E-mail usage to exceed 60 billion by 2006

The volume of e-mail sent globally is set to explode past the 60 billion mark by 2006 as the number of person-to-person e-mails, spam and e-mail alerts and notifications continues to grow.

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By  Matthew Southwell Published  October 7, 2002

The volume of e-mail sent globally is set to explode past the 60 billion mark by 2006, according to analysts at IDC. The research firm reports that this growth is being driven by a number of factors, including the increasing number of person-to-person e-mails, spam and e-mail alerts and notifications.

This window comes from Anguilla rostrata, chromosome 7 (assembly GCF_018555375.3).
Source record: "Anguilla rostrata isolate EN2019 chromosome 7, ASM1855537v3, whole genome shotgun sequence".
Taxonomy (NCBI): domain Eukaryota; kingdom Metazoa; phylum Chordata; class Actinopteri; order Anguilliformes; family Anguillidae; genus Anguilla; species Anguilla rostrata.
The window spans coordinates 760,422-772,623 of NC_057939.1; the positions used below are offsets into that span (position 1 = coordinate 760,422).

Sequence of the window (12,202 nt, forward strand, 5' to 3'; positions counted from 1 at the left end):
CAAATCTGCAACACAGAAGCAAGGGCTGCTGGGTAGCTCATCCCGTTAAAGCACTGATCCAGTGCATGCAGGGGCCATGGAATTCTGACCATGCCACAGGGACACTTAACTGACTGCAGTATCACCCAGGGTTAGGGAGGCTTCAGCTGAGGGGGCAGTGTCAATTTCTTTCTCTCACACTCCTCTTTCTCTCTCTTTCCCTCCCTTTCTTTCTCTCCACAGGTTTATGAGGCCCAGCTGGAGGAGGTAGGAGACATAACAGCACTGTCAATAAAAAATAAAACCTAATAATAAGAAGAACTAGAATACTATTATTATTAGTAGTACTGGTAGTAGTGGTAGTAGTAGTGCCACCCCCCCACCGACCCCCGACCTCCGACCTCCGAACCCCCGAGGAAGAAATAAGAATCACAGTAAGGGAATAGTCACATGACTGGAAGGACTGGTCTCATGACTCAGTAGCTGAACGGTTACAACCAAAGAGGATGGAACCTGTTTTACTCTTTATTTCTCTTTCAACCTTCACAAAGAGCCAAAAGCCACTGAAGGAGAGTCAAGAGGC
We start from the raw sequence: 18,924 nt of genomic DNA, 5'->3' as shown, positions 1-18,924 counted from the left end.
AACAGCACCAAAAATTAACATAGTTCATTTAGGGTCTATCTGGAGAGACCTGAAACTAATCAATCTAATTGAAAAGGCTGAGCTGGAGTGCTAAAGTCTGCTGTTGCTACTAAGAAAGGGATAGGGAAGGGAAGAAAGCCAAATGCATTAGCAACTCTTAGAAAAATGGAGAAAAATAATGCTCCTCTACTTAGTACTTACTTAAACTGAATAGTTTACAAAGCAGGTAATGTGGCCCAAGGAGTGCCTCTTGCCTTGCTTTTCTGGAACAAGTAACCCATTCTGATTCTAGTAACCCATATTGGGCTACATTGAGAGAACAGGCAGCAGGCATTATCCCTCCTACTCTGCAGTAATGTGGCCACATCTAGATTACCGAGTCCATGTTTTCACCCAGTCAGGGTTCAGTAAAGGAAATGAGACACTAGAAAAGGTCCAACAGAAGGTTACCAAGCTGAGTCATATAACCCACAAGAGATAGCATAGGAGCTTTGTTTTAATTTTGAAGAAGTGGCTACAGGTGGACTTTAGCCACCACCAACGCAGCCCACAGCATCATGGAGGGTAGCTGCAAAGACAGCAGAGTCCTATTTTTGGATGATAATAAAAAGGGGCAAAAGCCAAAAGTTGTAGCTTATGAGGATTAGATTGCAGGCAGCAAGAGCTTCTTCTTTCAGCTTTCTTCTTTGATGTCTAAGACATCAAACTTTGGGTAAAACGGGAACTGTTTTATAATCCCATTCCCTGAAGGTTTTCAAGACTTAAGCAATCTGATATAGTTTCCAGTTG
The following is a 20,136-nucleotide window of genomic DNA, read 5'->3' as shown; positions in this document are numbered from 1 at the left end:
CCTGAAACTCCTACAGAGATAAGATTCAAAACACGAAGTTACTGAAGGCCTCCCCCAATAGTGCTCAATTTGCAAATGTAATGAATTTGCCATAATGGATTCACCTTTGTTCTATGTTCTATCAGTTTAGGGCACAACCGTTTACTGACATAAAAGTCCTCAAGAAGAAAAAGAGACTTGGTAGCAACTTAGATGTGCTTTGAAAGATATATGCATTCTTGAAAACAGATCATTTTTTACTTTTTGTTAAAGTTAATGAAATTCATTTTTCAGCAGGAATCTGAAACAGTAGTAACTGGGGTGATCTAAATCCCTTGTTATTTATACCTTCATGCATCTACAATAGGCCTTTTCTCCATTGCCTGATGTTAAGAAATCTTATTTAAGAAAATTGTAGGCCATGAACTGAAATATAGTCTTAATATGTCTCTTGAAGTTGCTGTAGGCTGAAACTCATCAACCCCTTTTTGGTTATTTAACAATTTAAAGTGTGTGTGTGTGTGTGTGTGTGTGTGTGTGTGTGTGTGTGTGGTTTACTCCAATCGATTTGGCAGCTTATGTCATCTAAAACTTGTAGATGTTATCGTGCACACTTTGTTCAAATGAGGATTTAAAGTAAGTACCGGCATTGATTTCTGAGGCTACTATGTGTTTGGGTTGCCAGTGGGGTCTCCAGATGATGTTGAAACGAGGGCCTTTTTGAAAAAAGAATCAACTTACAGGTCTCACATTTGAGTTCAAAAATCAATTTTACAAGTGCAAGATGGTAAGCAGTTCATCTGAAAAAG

Despite the fact that e-mail has become an essential business tool, Mark Levitt, vice president of IDC’s collaborative computing programme, says the use of e-mail has to be controlled, otherwise it will degrade productivity.

"Like water flowing out of a hose, e-mail has the potential to fill our inboxes and workdays, overwhelming our abilities to navigate through the growing currents of content,” he says.

“To ensure that e-mail continues to be a valuable business and personal communications tool, suppliers and customers will need to find new ways to provide near-real-time access through desktop, mobile, and wireless devices to important and time-sensitive email content and alerts for more effective collaboration,” he adds.

According to the analyst house, e-mail users will demand greater access to message filtering technology in the future so that they can quickly distinguish between high and low priority messages and to delete spam.

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